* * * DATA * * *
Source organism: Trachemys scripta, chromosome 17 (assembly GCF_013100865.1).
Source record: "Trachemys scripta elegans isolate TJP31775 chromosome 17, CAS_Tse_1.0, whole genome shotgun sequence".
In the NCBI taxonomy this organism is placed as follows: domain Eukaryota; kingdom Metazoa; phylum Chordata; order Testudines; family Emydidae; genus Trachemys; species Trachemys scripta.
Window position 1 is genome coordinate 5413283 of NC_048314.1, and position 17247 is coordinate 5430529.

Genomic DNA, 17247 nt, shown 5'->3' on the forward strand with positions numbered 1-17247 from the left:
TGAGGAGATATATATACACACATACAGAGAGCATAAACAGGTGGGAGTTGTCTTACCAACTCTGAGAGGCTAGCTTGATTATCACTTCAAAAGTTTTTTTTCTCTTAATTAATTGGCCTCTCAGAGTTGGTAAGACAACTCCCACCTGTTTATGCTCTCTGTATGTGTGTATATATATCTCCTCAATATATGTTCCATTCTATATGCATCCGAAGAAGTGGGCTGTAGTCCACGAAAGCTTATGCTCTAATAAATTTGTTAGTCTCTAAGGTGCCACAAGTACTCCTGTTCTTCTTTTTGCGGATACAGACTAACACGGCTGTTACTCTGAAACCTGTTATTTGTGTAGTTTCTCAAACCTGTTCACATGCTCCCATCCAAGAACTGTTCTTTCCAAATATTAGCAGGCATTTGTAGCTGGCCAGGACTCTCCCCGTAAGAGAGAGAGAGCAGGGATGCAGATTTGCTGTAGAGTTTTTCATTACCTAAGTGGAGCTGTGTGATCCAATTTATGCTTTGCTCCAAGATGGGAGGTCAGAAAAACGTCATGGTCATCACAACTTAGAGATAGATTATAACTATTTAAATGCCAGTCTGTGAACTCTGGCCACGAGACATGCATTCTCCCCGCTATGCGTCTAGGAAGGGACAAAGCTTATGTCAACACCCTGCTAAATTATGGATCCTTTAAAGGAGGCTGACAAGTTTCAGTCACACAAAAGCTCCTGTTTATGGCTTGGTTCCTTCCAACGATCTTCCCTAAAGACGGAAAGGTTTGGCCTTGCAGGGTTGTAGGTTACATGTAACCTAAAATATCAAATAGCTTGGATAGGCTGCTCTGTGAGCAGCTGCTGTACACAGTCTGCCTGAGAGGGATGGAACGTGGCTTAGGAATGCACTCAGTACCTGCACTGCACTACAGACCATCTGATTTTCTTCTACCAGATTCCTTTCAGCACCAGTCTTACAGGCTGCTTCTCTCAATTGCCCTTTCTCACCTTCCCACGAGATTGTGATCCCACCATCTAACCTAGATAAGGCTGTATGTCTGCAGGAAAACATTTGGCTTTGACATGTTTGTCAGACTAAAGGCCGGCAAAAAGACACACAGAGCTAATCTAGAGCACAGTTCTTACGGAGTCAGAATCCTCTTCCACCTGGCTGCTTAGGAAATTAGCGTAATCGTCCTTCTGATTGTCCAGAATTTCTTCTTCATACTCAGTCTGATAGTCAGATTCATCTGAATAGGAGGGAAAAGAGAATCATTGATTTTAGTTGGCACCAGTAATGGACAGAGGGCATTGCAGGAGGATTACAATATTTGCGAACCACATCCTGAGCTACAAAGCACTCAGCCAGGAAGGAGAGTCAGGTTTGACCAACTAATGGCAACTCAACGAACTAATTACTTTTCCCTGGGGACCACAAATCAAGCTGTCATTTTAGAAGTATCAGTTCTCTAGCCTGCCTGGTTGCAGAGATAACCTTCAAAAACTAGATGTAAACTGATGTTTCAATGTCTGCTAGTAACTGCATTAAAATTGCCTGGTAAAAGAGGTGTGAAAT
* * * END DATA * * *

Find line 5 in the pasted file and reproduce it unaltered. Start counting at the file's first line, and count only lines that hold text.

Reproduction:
Genomic DNA, 17247 nt, shown 5'->3' on the forward strand with positions numbered 1-17247 from the left: